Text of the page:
and, Colonel Bratton reported, drove the enemy through their camp, and entirely beyond their wagon camp. The brigade became seriously engaged, and apparently had prospects of success, if supported, but the Federal divisions of Carl Schurz and O. O. Howard were close at hand, and Bratton was ordered to withdraw. The loss was heavy, 31 killed, 286 wounded and 39 missing. Colonel Kilpatrick, distinguished for gallantry and efficiency, was shot through the heart early in the engagement. Capt. Jamaptain Coker has written: General Geary's division was attacked by Jenkins' South Carolina brigade. No other troops fired a shot at Geary's men that night. When the order to retire was received, the brigade was withdrawn in good order. General Howard [marching to the support of Geary] made such progress that Jenkins' brigade was in danger of being cut off from the crossing over Lookout creek. With this understanding it is interesting to read General Geary's report: The enemy press
Brigadier-General Ellison Capers, Confederate Military History, a library of Confederate States Military History: Volume 5, South Carolina (ed. Clement Anselm Evans), Chapter 19: (search)
n. Finishing this work of destruction on the 29th, Howard and Thomas were ordered to march on the 30th acrossral Hood's only remaining railroad communications. Howard's destination was Jonesboro, 20 miles south of Atle last of Lee's corps did not arrive before 1 p. m. Howard had crossed Flint river with one corps in the afterforce of infantry. Before bedtime of the 30th, General Howard had two corps in position, the Fifteenth east aain advance of General Thomas, and interpreting General Howard's defensive attitude as indicative of his near omas' two corps were on the railroad in the rear of Howard and in supporting distance, and Schofield, with anoG. W. Smith. Hearing late at night of the 31st, of Howard's success in repelling Hardee, Sherman at once ordenk. The whole line was in one rank. From sunrise, Howard was threatening attack, with three corps in positio came up and took position between the railroad and Howard's left. Still later, at 4 o'clock, the Fourth corp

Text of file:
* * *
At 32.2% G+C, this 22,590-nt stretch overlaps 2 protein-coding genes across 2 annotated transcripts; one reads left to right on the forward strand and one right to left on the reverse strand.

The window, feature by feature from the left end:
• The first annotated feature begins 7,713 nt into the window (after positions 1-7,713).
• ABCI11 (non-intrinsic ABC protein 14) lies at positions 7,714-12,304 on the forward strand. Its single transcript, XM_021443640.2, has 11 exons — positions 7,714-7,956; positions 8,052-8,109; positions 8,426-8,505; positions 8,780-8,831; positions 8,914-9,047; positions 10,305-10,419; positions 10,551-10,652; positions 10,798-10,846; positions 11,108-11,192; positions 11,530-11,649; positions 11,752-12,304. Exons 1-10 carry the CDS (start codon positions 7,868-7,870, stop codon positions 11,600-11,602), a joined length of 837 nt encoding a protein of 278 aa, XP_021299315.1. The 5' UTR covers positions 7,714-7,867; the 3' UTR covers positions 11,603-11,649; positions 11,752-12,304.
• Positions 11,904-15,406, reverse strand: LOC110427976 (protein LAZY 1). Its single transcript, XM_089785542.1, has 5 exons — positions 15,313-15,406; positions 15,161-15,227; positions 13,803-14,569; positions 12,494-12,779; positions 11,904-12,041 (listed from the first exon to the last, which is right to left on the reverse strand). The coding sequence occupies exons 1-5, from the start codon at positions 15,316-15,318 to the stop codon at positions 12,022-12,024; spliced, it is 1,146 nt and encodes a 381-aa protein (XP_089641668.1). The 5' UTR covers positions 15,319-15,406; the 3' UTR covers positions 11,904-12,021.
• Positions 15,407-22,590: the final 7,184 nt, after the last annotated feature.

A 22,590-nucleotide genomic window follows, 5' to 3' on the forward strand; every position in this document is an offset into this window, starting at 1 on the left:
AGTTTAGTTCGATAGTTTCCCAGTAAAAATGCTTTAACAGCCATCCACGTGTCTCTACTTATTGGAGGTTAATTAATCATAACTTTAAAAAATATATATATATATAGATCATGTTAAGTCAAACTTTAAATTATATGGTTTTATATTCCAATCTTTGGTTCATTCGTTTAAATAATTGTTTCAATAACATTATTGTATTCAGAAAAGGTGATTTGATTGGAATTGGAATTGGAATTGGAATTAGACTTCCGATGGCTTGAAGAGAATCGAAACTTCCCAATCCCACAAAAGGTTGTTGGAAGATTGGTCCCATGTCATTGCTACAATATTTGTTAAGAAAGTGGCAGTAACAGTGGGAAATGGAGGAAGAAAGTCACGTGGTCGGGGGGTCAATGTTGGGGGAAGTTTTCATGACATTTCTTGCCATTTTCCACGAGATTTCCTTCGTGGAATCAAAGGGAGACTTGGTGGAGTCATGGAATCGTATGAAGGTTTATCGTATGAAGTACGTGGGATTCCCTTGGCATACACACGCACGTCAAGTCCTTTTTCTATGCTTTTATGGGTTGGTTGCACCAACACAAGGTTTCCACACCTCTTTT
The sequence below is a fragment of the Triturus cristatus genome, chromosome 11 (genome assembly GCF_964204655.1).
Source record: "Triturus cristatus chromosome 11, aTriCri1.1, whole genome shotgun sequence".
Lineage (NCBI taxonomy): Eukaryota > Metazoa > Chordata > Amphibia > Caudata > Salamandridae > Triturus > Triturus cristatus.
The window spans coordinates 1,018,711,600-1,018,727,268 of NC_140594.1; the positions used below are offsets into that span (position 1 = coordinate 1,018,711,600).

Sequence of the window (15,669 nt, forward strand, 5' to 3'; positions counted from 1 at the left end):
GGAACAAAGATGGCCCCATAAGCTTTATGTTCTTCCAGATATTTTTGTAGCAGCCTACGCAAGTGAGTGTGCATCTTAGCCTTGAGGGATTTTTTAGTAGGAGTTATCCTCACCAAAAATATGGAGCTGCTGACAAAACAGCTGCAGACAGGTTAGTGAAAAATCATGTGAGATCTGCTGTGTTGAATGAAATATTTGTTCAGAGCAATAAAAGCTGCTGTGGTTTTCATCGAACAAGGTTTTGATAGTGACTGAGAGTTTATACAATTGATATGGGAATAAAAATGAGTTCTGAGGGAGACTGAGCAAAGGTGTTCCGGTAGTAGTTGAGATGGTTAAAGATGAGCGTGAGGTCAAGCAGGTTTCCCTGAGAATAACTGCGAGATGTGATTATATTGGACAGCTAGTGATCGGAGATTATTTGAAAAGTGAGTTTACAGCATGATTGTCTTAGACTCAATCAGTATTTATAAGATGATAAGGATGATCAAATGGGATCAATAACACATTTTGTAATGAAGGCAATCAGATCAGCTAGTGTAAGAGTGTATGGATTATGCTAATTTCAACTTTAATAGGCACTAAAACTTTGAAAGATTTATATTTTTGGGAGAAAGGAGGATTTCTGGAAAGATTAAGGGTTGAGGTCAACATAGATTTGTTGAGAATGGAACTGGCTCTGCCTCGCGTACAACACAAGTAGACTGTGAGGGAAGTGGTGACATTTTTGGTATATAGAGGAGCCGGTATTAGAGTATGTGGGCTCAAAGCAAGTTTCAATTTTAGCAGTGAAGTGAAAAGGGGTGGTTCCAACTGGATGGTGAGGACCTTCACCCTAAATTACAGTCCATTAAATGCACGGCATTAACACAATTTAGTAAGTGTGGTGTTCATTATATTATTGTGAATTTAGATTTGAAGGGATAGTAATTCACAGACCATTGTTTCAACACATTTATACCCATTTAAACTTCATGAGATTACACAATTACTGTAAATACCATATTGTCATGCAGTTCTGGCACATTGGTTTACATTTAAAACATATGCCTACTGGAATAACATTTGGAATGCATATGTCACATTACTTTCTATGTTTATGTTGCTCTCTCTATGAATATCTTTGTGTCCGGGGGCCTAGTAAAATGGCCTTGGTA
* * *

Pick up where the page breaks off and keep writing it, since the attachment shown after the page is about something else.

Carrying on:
Brigadier-General Ellison Capers, Confederate Military History, a library of Confederate States Military History: Volume 5, South Carolina (ed. Clement Anselm Evans), Chapter 20: (search)
ely wounded. The last service of Bratton's brigade in 1864 was a hurried expedition by rail to Gordonsville, December 23d, to the assistance of General Lomax, confronting Sheridan, from which it returned without loss. At the beginning of 1865 General Bratton reported that he entered the campaign with a total of 2,016, had lost 176 killed, 1,094 wounded and 94 missing, total, 1,364, and had present at the date of his report, a total of 1,820. He particularly commended Colonels Hagood and Howard and their regiments, and the valuable services of Adjt.-Gen. J. B. Lyle. Elliott's brigade remained on the Petersburg lines with Johnson's division through the fall and winter, and the reports of General Johnson show that they had almost daily losses in killed and wounded. On the night of October 27th, the enemy carried a part of the picket line of the Holcombe legion, and Gen. W. H. Wallace, then in command of Elliott's brigade, immediately sent forward a force of 200 men from the legi